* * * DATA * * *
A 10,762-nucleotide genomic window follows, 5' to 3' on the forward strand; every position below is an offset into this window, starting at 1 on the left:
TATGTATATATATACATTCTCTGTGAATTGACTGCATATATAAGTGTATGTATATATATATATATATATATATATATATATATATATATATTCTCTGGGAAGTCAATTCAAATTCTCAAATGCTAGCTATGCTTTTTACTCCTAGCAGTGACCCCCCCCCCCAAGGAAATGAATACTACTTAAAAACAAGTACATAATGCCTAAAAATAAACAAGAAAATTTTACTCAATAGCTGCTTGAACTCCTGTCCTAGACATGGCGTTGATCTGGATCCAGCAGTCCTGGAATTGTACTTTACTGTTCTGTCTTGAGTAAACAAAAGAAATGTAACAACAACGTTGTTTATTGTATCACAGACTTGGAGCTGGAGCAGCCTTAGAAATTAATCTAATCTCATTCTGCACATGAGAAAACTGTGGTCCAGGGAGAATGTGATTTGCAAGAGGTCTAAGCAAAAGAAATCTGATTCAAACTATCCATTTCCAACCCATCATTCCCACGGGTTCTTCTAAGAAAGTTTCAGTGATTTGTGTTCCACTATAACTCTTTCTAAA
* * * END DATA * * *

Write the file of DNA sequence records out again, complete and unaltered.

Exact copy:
A 10,762-nucleotide genomic window follows, 5' to 3' on the forward strand; every position below is an offset into this window, starting at 1 on the left:
TATGTATATATATACATTCTCTGTGAATTGACTGCATATATAAGTGTATGTATATATATATATATATATATATATATATATATATATATATTCTCTGGGAAGTCAATTCAAATTCTCAAATGCTAGCTATGCTTTTTACTCCTAGCAGTGACCCCCCCCCCCAAGGAAATGAATACTACTTAAAAACAAGTACATAATGCCTAAAAATAAACAAGAAAATTTTACTCAATAGCTGCTTGAACTCCTGTCCTAGACATGGCGTTGATCTGGATCCAGCAGTCCTGGAATTGTACTTTACTGTTCTGTCTTGAGTAAACAAAAGAAATGTAACAACAACGTTGTTTATTGTATCACAGACTTGGAGCTGGAGCAGCCTTAGAAATTAATCTAATCTCATTCTGCACATGAGAAAACTGTGGTCCAGGGAGAATGTGATTTGCAAGAGGTCTAAGCAAAAGAAATCTGATTCAAACTATCCATTTCCAACCCATCATTCCCACGGGTTCTTCTAAGAAAGTTTCAGTGATTTGTGTTCCACTATAACTCTTTCTAAA